GAVI has surrendered about $700 million in prepayments as it reached settlements with US-headquartered Moderna, SII (Serum Institute of India), and several Chinese manufacturers to cancel deals for doses no longer required. Another US drug company, Novavax, has declined to repay $700 million it received as advance for jabs it never delivered.
GAVI is now engaged in a tussle with US giant Johnson & Johnson over a payment issue for more than 150 million shots that it had categorically told the pharma company months back not to manufacture. J&J, however, went ahead and produced the doses and is now said to be demanding an additional undisclosed payment for the jabs, the NYT report said.
The GAVI documents reveal that it expected to receive a significant share of the doses by the end of 2021, though there was no contractual obligation for the company to ensure delivery within that period. J&J managed to deliver less than four million doses by that time, and GAVI requested it by mid-2022 not to produce 1.5 million doses because the demand for the shots had gone down. The pharma company paid no heed and manufactured the vaccines, seeking to deliver them by late 2022.
According to documents quoted by the US newspaper, GAVI suggested mediation to resolve the dispute, but the drug company has “until now refused to engage in meaningful negotiations”. A Johnson & Johnson spokesperson quoted by the newspaper claimed that the company made available the ordered doses to COVAX, keeping GAVI in the loop. Moderna and SII reportedly refused to comment on the matter.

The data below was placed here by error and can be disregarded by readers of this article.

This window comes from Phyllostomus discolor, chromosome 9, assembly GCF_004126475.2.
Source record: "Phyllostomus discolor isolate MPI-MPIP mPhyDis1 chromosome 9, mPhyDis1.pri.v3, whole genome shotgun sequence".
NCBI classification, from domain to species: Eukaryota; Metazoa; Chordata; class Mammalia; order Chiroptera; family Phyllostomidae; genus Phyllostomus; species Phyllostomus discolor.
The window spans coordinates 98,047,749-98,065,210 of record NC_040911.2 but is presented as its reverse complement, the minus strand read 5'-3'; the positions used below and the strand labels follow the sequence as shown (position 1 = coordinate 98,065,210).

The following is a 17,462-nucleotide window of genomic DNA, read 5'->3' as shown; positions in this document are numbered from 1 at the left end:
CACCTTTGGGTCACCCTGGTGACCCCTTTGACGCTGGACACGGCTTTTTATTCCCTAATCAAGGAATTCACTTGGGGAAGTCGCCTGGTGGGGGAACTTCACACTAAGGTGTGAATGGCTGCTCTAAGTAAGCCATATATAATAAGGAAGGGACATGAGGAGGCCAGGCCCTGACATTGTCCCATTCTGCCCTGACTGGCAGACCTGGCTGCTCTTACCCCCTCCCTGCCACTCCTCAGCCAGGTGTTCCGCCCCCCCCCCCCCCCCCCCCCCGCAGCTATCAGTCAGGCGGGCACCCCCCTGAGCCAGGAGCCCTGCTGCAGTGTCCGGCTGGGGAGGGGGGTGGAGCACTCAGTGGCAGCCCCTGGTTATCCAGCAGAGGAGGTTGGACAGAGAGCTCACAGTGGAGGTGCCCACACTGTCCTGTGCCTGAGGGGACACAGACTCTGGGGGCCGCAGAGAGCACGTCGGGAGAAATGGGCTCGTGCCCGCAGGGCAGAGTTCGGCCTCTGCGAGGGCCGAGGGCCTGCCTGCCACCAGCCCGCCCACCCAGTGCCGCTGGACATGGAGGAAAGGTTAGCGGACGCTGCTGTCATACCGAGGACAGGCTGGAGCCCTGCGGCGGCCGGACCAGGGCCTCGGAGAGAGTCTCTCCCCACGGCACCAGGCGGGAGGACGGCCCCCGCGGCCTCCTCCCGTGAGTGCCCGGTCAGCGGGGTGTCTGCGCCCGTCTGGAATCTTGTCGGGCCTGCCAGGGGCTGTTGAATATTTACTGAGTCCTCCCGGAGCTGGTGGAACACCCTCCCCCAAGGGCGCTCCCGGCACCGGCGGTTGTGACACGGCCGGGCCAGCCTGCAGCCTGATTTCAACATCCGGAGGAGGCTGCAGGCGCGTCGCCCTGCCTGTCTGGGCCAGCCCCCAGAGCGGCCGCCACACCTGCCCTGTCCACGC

It’s a similar story with Novavax, which, according to the GAVI documents cited by the news outlet, couldn’t meet the expectations of shipping supplies under the COVAX programme in the summer of 2021. “As a consequence, GAVI did not proceed with placing the orders for the vaccines it had originally reserved. Novavax said this was a breach of contract and cancelled the deal, keeping the $700 million,” the report said. The company has reportedly claimed that it was hoping to negotiate a new deal with GAVI.
PROBLEM OF PLENTY
To add to GAVI’s problems of plenty, rich countries that had ordered more doses than they needed have been trying to pass on their surpluses to the COVAX programme. As a result, GAVI is now sitting on a stockpile of vaccines, the report said.
The safety and effectiveness of Covid vaccines dished out by Big Pharma have been questioned the world over amid reports of deaths and injuries due to the largely untested jabs. Critics have pointed out that the hurried roll-out bypassed years of testing and trialling, practically rendering them untested, even as various governments took the unusual step of imposing direct and indirect mandates to compel people to get jabbed.
With the world reeling from the perceived impact of the virus, and people struggling to recover from the economic impact of lockdowns, Big Pharma has made a mockery of rules, regulations, and practices with its single-track devotion to profiting from the situation by dumping vaccines on unsuspecting populations. The reported refusal to return hefty prepayments is one of many examples of the arrogance and heartlessness that characterise the modus operandi of these modern-day corporate empires.